Power struggle as Germans push to take lead role at ECB regulator
THE first signs of a power struggle are emerging at the new European body that will take over direct responsibility for regulating Bank of Ireland, AIB and Permanent TSB from next year.
A deal has reportedly been reached that will pave the way for German bankers to take on roles at the new European Central Bank agency to ensure a German supervisory approach takes hold – despite the fact that the regulator is supposed to be independent.
According to German newspaper 'Welt Am Sonntag', the deal will allow workers from Germany's central bank, the Bundesbank, to keep their civil service status while taking on roles at the new ECB regulatory division.
It will also allow Bundesbank workers to return to their old jobs after three- to five-year stints. Normally, only temporary contracts are offered for new ECB employees. The deal also extends to workers at German financial regulator Bafin.
The Bundesbank is even willing to let its most senior bankers to take on roles at the new organisation, according to the newspaper, in order to introduce a German supervisory approach at European level.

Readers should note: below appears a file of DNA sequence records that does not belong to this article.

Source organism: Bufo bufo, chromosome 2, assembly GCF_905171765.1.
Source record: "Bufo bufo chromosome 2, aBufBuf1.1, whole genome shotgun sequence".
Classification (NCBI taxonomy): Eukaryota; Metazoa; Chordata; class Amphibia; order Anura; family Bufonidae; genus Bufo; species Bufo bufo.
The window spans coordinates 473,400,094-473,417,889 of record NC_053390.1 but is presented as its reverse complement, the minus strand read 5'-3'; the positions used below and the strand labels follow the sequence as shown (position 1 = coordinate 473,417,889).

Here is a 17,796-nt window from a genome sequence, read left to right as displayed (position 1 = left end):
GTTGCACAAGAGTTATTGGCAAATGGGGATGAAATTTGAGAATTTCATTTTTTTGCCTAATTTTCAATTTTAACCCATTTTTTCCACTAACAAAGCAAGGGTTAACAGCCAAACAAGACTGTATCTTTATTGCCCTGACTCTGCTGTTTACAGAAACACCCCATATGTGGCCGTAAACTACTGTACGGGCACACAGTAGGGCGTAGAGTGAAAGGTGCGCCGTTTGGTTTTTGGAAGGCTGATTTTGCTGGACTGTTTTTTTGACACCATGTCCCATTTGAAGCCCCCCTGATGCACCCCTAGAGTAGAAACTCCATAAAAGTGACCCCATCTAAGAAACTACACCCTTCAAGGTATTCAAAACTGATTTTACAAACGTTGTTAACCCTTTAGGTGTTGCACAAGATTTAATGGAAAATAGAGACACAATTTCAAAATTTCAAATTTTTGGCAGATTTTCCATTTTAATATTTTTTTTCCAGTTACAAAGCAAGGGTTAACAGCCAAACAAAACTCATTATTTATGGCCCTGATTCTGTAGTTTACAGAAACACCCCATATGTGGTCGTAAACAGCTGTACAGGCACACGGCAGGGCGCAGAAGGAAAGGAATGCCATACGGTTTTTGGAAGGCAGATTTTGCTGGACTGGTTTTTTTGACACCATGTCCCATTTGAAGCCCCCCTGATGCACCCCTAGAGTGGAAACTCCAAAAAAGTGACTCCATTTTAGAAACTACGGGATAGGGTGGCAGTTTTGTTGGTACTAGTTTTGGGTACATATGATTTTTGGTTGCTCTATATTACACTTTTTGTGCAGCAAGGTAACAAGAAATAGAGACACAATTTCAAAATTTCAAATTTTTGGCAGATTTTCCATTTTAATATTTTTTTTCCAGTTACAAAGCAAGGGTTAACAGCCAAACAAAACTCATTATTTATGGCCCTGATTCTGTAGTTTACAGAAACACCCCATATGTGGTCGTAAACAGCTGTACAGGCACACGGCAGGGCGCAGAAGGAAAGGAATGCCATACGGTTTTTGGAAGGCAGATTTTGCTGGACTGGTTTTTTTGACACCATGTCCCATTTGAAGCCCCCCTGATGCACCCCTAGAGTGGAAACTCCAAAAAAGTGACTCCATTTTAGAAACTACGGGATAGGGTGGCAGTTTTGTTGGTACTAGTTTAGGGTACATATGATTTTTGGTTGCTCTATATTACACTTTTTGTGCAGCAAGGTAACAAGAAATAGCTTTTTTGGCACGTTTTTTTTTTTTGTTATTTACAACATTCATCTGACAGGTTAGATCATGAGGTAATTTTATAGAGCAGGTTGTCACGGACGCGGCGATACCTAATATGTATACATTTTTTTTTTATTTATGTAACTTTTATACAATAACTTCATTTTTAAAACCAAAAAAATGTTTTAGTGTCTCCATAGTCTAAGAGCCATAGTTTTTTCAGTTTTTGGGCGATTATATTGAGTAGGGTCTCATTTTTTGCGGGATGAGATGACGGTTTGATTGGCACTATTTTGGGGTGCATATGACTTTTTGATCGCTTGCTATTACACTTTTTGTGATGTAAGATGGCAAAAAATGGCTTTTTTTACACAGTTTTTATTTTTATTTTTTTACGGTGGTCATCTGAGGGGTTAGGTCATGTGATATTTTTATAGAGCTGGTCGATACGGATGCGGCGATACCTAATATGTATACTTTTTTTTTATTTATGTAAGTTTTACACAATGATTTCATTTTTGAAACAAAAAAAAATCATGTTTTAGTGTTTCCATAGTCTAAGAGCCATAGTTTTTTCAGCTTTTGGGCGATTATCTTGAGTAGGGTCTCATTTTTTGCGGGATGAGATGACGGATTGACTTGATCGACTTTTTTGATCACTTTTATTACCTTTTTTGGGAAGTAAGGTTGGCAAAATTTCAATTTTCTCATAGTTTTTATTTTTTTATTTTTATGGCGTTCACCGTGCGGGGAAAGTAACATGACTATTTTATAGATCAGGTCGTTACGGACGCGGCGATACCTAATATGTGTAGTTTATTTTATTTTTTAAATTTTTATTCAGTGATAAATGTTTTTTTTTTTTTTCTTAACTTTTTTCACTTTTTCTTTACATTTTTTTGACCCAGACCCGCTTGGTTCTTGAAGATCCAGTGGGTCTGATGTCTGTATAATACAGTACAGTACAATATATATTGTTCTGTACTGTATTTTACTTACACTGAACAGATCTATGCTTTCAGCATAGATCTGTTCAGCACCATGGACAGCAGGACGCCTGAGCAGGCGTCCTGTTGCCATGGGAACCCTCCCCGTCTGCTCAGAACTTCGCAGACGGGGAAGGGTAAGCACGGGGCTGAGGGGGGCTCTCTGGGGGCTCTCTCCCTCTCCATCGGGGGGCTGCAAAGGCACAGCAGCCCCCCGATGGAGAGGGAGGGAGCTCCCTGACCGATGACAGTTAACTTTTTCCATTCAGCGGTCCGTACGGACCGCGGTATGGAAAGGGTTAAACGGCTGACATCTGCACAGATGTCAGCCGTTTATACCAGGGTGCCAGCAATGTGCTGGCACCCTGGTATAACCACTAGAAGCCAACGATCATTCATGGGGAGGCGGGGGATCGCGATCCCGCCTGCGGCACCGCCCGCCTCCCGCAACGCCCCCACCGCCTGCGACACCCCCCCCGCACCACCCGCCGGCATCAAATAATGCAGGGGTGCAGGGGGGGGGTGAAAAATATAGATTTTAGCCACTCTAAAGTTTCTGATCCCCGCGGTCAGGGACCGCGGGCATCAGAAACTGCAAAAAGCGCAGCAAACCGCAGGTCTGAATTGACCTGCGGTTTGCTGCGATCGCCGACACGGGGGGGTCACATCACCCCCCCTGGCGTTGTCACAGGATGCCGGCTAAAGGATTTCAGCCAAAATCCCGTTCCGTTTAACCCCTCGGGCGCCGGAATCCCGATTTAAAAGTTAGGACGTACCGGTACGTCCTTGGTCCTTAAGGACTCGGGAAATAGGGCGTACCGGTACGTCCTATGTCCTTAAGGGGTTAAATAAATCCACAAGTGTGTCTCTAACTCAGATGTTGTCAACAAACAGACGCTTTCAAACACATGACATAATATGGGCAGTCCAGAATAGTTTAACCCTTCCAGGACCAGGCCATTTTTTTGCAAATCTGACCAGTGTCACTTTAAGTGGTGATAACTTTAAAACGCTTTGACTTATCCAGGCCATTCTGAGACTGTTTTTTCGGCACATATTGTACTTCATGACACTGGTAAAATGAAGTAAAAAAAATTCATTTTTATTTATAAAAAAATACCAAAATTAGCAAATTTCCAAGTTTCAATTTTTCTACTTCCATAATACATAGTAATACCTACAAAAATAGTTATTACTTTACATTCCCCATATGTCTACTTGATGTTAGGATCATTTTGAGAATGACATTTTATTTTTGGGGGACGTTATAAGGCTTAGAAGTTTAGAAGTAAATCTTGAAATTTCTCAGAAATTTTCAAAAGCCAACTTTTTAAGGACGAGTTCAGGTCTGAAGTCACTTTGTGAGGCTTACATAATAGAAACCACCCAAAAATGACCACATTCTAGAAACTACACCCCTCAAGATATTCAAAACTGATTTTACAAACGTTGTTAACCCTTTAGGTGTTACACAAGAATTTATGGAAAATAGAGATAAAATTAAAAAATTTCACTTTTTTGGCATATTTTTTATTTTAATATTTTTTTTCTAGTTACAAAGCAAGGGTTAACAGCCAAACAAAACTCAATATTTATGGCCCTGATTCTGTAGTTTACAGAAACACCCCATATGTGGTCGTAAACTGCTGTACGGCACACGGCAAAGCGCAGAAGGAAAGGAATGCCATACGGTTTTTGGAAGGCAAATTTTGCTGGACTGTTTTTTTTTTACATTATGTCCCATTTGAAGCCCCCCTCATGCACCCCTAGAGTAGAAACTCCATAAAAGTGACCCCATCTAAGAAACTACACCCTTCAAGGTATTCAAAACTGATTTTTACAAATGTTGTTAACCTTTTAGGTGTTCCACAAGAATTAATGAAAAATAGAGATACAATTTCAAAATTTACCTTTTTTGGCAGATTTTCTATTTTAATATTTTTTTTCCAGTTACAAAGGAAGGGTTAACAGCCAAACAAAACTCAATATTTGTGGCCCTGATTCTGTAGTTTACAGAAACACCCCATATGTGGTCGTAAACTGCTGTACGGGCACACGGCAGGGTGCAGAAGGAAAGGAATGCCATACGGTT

The news is the most public attempt yet by a member state to ensure it is represented at the new regulatory body, which will take over direct responsibility for 130 of Europe's biggest banks from October next year.
It will also play a lesser role in regulating Europe's smaller banks, in co-operation with national authorities.
The regulatory power only recently began the recruitment process for 800 staff, many of whom will come from national central banks.
Some of these people will ultimately take on roles directly within the three biggest Irish banks, replacing existing supervisory staff.
'Welt am Sonntag' reports noted that other member states outside of Germany are keen to fill leadership roles, too. Ireland's central bank has only said that its employees may be exchanged and seconded to other countries as part of the new regime. No other details have yet been made public.
The new ECB regulator was designed to be an independent organisation, whose primary aim is to sever the link between member states and their banks.
It ultimately reports to the ECB Governing Council, whose members include Michael Noonan and the other finance ministers of the eurozone's members.
It will take control of key tasks such as revoking banking licences and approving major sales of bank shares. It is being introduced as part of sweeping reforms aimed at tackling the Eurozone's troubled banking industry.
Bank of Ireland, AIB and Permanent TSB all fall under its remit.